Friends make fun of me. Colleagues look at me in puzzlement. But I've never been embarrassed to admit that I like reality television, especially the conflict-ridden, over-the-top melodrama of shows like Jerseylicious on the Style Network or "The Real Housewives" franchise on Bravo. It might all be contrived, maybe even fake; it perhaps appeals to our basest instincts, to see otherwise sane-seeming people screech at one another for an hour.
I prefer to look at the brighter side, that the best reality TV -- whether The Real L Word on Showtime or Extreme Couponing on TLC or that insanely addictive program that takes us behind-the-scenes of The Oprah Winfrey Show (yes, I watch them all) -- celebrates the weird pop carnival of modern American life. Indeed, in trying economic times, there's a lot to be said for seeing how others are making their way in this crazy world. Even if these other people often come off as completely crazy.
It goes without saying, then, that I was giddy when Bravo announced it was coming to town to film Most Eligible Dallas, about six privileged singletons looking for love in Big D. Who doesn't like the idea of seeing their own reality, even if it's just a restaurant or club you've once visited, reflected back at you on TV? I was even more excited when an invitation was forwarded to me to attend the premiere party last Monday night at the Highland Park Village Theatre. The cast would be in attendance! Champagne would be flowing!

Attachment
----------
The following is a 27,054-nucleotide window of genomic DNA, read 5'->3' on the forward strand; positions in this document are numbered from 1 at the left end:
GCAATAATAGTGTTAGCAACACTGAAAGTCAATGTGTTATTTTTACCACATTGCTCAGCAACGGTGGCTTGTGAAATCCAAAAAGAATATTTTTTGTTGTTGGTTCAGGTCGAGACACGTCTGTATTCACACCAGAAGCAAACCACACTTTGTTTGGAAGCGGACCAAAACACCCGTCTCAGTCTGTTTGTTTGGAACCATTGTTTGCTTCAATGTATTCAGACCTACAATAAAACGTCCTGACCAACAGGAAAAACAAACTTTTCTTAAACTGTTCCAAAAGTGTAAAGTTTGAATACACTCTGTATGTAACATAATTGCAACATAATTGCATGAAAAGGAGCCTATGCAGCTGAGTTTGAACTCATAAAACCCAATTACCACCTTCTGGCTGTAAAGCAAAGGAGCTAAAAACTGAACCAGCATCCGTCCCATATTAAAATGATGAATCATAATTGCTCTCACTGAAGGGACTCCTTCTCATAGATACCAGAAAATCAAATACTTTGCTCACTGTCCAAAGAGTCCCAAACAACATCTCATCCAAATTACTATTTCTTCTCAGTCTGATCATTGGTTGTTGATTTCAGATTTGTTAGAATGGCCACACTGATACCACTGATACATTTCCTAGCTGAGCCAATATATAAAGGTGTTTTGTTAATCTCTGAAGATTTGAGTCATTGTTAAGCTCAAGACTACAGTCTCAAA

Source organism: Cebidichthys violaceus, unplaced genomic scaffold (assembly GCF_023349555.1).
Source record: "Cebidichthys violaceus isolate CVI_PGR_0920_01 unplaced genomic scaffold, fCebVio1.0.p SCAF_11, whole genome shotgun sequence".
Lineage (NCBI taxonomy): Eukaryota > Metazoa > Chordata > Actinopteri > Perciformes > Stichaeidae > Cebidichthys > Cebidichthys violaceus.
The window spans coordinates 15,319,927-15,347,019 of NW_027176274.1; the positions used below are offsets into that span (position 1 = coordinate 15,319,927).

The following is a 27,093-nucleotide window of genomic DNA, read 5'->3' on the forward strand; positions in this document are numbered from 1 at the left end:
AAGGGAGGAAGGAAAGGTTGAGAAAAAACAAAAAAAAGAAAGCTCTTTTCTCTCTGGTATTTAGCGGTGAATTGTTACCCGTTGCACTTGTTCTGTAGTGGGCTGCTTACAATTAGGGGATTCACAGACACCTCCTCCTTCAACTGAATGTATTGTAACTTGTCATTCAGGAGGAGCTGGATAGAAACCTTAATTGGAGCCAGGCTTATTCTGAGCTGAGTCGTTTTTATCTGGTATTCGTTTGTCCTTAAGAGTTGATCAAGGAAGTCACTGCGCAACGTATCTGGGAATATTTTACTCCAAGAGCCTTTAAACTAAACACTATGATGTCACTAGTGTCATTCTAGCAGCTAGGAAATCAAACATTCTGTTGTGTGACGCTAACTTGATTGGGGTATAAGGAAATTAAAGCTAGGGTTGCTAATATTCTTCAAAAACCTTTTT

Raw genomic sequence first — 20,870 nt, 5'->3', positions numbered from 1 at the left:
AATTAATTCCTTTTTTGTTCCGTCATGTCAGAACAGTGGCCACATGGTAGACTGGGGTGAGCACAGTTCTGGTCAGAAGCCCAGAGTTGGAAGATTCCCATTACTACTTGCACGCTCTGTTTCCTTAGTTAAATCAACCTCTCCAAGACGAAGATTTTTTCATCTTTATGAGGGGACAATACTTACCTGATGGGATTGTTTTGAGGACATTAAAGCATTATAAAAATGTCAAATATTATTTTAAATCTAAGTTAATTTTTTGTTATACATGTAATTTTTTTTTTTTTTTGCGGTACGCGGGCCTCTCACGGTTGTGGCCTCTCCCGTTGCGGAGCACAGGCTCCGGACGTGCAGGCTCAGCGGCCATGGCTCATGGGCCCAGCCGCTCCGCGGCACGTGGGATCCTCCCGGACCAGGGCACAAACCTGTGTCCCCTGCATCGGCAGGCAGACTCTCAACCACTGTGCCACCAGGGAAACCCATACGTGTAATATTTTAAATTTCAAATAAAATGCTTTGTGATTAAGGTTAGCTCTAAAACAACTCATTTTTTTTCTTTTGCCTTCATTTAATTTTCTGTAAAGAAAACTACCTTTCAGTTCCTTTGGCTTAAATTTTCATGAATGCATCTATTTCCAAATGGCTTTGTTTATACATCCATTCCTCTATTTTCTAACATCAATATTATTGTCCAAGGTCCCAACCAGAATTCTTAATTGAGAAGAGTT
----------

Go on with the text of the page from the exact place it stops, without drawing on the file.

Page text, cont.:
The only problem: Most Eligible Dallas, which will continue its run Monday nights through September, has turned out to be a crushing disappointment. It purports to anatomize the fast-and-slick lives of a group of impossibly glamorous Dallasites. What's on the screen, however, comes off as utterly lame.
To wit: One of the cast members, Courtney, works as a manager at a Sunglass Hut, a respectable position, no doubt, but -- as the catty women sitting next to me at the premiere party noted -- not exactly what you think of when you think of the phrase "Most Eligible." Three of the other cast members -- Drew, Tara and Matt -- have jobs with their parents' companies. Back when I was still dating, that was usually a glaring red flag: Do you really want to go out with someone who lacks the imagination to come up with his or her own career path?
Without a note of irony, or any of the sort of deranged brio the assorted "Housewives" from Atlanta or Orange County bring to their reality shows, these people keep talking about how awesome they are. At one point in the premiere, Matt says: "I'm the total package" -- which suggests he hasn't looked into a mirror and noticed the expanding, Friar Tuck bald spot on his head. My point here isn't that bald guys aren't sexy; heck, I'm as bald as they come. But a little bit of humility, and the ability to occasionally laugh at yourself, goes a long way in the reality TV galaxy.
More than just presenting us with hopelessly dull people, though, this series shows them doing incredibly dull things: meeting for lunch in Plano; enjoying bottle service at a mostly empty nightclub. Perhaps it's the familiarity of these settings for viewers in North Texas that deprives them of their onscreen luster -- if you've ever been to Jasper's, for instance, you know it's not quite the luxe establishment presented on the show.
But Most Eligible Dallas is so wan, and the conflicts are so commonplace -- Courtney has a crush on Matt, Drew has issues with his sexuality -- that even people in Iowa or Maine are going to regard this portrait of the "fast life" as slack.
As for last Monday's premiere party, there was indeed champagne and a lot of people in expensive clothes and even a snazzy afterparty at Tre Wilcox's Marquee Grill. Me, I jetted out of the proceedings early, feeling a tad dejected -- almost like a parent who just watched his kid strike out at Little League. All eyes (or at least all those eyes that can't get enough of reality television) were upon the city of Dallas, and it whiffed.